I suggest these people do not understand their Bible very well and totally missed the humbleness or meekness so to be exalted by God part in places like the Sermon on the Mount.  At times I desperately try to teach these aspects and elements of the faith to others including elders and presbyters and I am often ignored or told I am legalistic or divisive. Sadly, these principles are not even easily taught as they require a deeper understanding of the text that a superficial gleaning of the words will not expose. They are only pulled from the text after sustained duration in God's word and in God's will. There is depth to some of these passages, there are paradoxes and paradigm shifts that evade many because of only a superficial understanding of the words, principles or patterns inherent in the text or its biblical and Godly philosophies. Sometimes there are principles in the Scripture that can only be understood by reading between the lines in the white spaces.

Matthew 5:3 ~ “Blessed are the poor in spirit, for theirs is the kingdom of heaven.

Matthew 5:5 ~ “Blessed are the meek, for they will inherit the earth.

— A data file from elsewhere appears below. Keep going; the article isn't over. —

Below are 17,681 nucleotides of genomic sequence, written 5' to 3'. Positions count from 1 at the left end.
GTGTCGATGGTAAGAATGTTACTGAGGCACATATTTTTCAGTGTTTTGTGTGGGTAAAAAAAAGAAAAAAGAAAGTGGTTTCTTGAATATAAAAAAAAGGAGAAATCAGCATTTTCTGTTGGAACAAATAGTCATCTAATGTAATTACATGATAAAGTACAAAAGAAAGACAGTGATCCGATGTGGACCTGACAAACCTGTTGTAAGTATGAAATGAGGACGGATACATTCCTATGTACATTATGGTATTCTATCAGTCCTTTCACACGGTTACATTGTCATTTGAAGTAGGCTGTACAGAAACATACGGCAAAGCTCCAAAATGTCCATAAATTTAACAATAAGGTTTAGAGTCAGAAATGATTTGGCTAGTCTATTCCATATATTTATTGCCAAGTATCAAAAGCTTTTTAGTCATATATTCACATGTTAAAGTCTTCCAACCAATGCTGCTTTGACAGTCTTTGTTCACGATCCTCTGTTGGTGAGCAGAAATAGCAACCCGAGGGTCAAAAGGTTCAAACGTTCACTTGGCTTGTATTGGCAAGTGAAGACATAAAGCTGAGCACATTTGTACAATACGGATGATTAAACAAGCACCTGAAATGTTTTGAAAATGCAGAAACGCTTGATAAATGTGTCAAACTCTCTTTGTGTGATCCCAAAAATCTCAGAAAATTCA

The Sermon on the Mount is not a how-to guide for the faithful. It does not assure treasure to those that obey the statements. It is a checklist of what one should already be if they are Christian. The Beatitudes presupposes you are already a Christian, not giving a list of what makes one a Christian. For one to truly comprehend what Jesus is saying in it, it needs to be preceded by a proclamation of the Gospel or the story of Jesus having humbled Himself in accordance to Scripture and the will of the Father. So humbled was He that He allowed Himself to be crucified by His very creations. It is a sermon of paradox given to those that have already sought forgiveness. Through their faith in Jesus Christ they have become new creations. They are not necessarily superior ones, only righteous ones by the righteousness imputed to them by Christ’s righteousness. In other words…we got no right to brag (or boast) and if we do…we completely miss the point of being Christian. We have no Christian morality of our own as we are not capable of having it under our own volition. We have a “lived faith” because it is clear that it is a gift of God, a faith from God that must precede his demands of righteousness because we are incapable of meeting the measure or demands of righteousness.